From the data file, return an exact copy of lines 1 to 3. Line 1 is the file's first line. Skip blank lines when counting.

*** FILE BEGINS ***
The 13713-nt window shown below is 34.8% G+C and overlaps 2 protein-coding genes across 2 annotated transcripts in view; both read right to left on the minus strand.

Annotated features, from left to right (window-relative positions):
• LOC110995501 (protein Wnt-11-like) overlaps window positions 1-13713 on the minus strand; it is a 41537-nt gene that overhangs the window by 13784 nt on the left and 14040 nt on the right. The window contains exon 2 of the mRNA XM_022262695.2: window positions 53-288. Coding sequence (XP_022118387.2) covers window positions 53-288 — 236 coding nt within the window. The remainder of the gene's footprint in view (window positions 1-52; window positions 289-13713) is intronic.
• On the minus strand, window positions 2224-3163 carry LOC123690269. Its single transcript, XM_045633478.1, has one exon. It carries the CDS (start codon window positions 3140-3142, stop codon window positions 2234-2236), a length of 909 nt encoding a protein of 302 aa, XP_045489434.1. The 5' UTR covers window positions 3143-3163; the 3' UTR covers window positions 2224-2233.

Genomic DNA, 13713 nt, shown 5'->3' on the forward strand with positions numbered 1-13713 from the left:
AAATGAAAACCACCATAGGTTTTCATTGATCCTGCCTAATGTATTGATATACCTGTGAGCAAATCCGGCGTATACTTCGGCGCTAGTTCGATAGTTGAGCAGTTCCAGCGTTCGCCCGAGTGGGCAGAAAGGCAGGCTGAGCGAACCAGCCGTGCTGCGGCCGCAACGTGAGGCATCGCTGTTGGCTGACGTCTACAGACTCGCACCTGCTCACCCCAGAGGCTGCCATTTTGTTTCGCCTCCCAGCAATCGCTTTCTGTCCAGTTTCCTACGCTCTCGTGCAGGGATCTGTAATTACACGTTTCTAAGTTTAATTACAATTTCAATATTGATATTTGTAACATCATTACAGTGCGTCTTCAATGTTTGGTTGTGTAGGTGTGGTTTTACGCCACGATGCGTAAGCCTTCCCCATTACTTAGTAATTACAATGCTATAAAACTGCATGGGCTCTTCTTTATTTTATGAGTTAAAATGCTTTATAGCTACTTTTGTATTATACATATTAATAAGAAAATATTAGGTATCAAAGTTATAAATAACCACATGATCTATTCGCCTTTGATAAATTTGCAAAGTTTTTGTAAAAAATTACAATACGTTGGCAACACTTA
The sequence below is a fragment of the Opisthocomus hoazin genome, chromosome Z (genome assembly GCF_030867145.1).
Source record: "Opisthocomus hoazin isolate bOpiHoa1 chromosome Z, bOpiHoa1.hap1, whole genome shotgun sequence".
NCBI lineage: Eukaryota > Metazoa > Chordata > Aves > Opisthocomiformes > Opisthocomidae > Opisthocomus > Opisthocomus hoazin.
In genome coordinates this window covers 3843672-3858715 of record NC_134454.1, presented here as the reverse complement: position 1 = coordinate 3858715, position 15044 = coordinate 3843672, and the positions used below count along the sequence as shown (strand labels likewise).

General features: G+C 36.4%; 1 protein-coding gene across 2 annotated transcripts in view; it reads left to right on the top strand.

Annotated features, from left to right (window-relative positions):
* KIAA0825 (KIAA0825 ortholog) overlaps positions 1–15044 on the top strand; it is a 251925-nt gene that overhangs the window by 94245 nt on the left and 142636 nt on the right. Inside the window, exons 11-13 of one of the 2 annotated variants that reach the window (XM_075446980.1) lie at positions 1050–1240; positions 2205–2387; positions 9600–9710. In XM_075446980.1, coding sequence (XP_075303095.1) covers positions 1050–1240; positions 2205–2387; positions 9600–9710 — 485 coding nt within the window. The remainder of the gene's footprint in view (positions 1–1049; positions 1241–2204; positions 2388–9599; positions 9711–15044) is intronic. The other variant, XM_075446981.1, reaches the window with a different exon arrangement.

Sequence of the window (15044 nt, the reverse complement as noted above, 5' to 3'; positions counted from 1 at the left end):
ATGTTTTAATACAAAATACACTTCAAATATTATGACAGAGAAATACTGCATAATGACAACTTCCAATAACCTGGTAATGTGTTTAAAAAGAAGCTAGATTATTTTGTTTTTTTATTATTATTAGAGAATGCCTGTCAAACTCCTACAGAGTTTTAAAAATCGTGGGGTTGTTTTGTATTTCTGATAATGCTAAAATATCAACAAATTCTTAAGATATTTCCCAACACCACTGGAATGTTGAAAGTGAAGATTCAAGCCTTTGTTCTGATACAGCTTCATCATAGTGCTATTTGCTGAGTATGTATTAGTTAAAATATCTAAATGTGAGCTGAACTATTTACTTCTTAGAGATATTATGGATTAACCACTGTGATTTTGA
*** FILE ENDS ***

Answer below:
The 13713-nt window shown below is 34.8% G+C and overlaps 2 protein-coding genes across 2 annotated transcripts in view; both read right to left on the minus strand.

Annotated features, from left to right (window-relative positions):
• LOC110995501 (protein Wnt-11-like) overlaps window positions 1-13713 on the minus strand; it is a 41537-nt gene that overhangs the window by 13784 nt on the left and 14040 nt on the right. The window contains exon 2 of the mRNA XM_022262695.2: window positions 53-288. Coding sequence (XP_022118387.2) covers window positions 53-288 — 236 coding nt within the window. The remainder of the gene's footprint in view (window positions 1-52; window positions 289-13713) is intronic.